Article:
Review by Budd Bailey
What’s better than reliving a fun part of your childhood, and perhaps making a little money along the way?
Nothing, of course. That’s what author Syl Sobel and Jay Rosenstein did with their book, “Boxed Out of the NBA.” It’s the story of the Eastern Professional Basketball League, mostly shortened to Eastern League by its participants.
The lesser pro sports leagues often carry a bit of romance with them, mostly because the players overcame difficult conditions just for the chance to play the game at a high level. It’s certainly true about the Negro Leagues in baseball, for example.
Basketball had something of an equivalent to that in the Eastern League. Back in the days from the late 1940s until the 1960s, the National Basketball Association had as few as eight teams. As you could imagine, there were plenty of good players who couldn’t quite crack the list of the top 100 players in the country. Still, they wanted to play. If they lived in the Northeast, the Eastern League was a solution.
The league centered around the state of Pennsylvania, mostly in relatively small towns such as Allentown, Scranton, Hazelton and Williamsport. Teams sometimes popped up in adjoining states as well, landing in places like Trenton, Baltimore and Binghamton. It was a weekend league, so players from the big cities of the Northeast would drive through winter conditions in order to play against good competition. There was even a little money to be made, although no one cared too much about that. It speaks to the state of pro basketball at the time that some Eastern League players were making more money in the “real world” than they could in the NBA. This was a way to stay in the game but not give up their day jobs. The list of players included some familiar names: Jim Boeheim, John Chaney, Hubie Brown, Bob Love. Charlie Criss, Ray Scott, George Blaney and Bob Weiss.
A couple of other factors helped raise the level of play in the Eastern League. Early on, the NBA didn’t start integrating fully until 1950, and even then teams only had one or two African Americans on their rosters. That meant they had to head to the Pennsylvania area to continue to play. In addition, some college basketball players had been involved in gambling scandals in college (in some cases unfairly or at least without due process), and were banned from the NBA. If they wanted to continue to play at a high level, this was their only option. Some of those teams probably couldn’t beat most NBA opponents, but it might have been pretty competitive.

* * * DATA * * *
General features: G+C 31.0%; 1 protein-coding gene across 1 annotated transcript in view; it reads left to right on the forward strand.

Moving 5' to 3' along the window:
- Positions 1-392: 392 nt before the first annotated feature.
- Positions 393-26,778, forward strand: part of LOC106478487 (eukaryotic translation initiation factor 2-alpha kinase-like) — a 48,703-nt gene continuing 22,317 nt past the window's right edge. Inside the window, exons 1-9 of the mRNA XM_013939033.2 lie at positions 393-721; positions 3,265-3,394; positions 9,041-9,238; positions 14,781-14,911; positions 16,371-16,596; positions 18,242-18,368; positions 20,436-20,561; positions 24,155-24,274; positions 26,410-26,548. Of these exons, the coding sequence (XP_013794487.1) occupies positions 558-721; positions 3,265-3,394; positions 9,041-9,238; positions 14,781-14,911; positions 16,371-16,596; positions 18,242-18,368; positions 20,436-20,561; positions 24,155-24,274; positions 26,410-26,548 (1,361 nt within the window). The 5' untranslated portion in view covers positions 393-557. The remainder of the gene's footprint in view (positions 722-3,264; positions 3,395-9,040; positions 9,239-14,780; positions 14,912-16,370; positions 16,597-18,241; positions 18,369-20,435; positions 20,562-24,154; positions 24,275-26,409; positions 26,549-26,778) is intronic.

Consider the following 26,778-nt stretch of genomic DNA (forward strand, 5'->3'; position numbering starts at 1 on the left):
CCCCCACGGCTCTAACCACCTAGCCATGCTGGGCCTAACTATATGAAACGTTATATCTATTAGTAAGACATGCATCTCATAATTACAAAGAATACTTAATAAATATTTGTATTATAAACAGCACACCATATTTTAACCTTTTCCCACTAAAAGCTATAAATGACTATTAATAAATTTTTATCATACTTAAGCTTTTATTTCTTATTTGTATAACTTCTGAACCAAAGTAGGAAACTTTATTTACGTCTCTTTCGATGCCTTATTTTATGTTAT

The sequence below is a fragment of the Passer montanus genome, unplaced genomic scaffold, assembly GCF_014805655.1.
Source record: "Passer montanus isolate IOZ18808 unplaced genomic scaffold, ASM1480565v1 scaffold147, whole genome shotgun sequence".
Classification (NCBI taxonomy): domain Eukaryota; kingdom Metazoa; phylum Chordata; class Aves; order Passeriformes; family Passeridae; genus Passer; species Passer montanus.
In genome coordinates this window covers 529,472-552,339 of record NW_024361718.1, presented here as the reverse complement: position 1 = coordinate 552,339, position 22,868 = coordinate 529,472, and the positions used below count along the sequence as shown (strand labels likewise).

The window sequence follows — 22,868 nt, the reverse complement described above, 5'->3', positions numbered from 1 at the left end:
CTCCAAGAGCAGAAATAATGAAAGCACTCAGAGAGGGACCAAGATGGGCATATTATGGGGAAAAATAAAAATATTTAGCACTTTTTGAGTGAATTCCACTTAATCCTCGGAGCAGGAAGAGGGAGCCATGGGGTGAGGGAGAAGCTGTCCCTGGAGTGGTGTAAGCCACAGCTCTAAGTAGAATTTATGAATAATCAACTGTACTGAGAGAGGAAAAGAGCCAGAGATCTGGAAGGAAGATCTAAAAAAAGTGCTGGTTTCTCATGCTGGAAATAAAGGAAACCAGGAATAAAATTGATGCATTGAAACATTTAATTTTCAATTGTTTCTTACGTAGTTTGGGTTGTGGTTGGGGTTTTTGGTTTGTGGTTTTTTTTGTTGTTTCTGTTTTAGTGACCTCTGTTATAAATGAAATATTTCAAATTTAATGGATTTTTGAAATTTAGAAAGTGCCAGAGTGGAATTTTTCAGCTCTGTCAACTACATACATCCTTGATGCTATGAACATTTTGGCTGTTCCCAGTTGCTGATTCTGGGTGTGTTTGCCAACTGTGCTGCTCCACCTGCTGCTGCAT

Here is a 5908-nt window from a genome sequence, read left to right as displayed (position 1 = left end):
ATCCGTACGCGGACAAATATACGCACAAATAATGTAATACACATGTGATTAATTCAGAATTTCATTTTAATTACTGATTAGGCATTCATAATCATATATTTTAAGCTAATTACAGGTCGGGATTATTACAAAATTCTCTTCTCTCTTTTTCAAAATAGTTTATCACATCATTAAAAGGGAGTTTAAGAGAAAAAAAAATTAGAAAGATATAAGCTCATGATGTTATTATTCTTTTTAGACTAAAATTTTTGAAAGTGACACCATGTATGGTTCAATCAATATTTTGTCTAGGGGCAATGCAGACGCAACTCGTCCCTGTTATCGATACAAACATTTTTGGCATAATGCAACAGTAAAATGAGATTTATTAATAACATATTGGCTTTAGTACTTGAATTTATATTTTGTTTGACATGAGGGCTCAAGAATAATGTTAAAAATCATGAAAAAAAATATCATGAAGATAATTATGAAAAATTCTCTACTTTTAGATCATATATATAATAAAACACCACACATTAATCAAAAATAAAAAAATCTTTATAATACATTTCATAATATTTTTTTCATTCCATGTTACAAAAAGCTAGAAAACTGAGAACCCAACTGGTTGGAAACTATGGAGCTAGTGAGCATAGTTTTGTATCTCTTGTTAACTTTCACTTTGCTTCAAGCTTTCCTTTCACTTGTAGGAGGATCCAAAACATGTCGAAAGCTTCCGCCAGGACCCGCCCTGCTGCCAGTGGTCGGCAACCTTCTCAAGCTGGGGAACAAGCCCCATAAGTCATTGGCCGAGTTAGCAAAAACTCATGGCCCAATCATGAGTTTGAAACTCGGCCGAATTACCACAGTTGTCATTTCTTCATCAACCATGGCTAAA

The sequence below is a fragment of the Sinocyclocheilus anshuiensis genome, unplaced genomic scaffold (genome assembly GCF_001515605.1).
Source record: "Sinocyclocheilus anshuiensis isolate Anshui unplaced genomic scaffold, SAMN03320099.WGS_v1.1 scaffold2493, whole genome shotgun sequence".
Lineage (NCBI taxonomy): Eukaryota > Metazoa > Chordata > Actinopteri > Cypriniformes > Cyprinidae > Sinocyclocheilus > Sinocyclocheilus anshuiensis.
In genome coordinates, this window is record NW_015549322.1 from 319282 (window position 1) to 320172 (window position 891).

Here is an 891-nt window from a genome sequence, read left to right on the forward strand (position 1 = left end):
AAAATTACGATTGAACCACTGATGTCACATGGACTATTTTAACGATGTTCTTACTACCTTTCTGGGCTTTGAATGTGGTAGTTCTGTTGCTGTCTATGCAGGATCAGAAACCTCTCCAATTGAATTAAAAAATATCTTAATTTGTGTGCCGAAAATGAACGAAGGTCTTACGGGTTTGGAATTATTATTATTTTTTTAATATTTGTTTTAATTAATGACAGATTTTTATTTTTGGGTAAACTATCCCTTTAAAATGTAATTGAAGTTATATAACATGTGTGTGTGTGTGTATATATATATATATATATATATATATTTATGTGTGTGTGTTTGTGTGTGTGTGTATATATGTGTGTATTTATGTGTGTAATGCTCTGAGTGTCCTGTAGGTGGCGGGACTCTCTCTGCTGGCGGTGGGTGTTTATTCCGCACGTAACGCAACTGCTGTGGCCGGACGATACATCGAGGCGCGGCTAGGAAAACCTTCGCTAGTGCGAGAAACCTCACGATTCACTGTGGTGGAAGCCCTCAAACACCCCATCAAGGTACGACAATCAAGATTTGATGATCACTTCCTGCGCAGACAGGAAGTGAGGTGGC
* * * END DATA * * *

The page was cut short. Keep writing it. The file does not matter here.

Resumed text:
The arrival of the American Basketball Association in the late 1960s essentially spoiled the fun for the Eastern League. Some of the best players jumped to the ABA – Lavern Tart, Willie Somerset, Walt Simon, and Larry Jones did well in the new league. The Eastern League held on, but eventually it had to adapt to survive. It turned into the Continental Basketball Association, and gave up its Pennsylvania roots to become more of a feeder league for the NBA. It survives in a large sense as the NBA’s G League.
Sobel and Rosenstein were both big fans of the Scranton franchise as kids, so to go back and research the history of the league – and actually talk to some of the players – obviously gave them endless pleasure. They must have put in some serious hours, since the details of operations of such leagues can easily fade away. They group the chapters logically – players, coaches, referees, etc.
The book comes with a few drawbacks. Some of the information gets repeated in the text a few times along the way, which is distracting. Basketball writer and Trenton native Bob Ryan sees a few chunks of his foreward become copied later in the book. There are a lot of quotes from principals that simply say “It was a good league” or “He was a great player.” Sometimes the story gets a little dry with information about statistics and playoffs that might test the attention span of many. And, to be honest, only basketball fans who watched this era in person and/or remember the names of the players are likely to find a good-sized piece of this work interesting. That’s going to limit potential sales, and explains why the price tag is rather high for a short book.
Still, Sobel and Rosenstein deserve some points for getting this down on paper. “Boxed Out of the NBA” covers a piece of basketball history that has been more or less ignored. It’s good to get some of the stories in public before they disappear for good as the players die off. In the meantime, if you were a fan of the Eastern League at the time, you’re sure to get a big kick out of this trip back in time.
(P.S. Bonus points for the authors for giving a credit to Buffalo sportswriter Jerry Sullivan here.)
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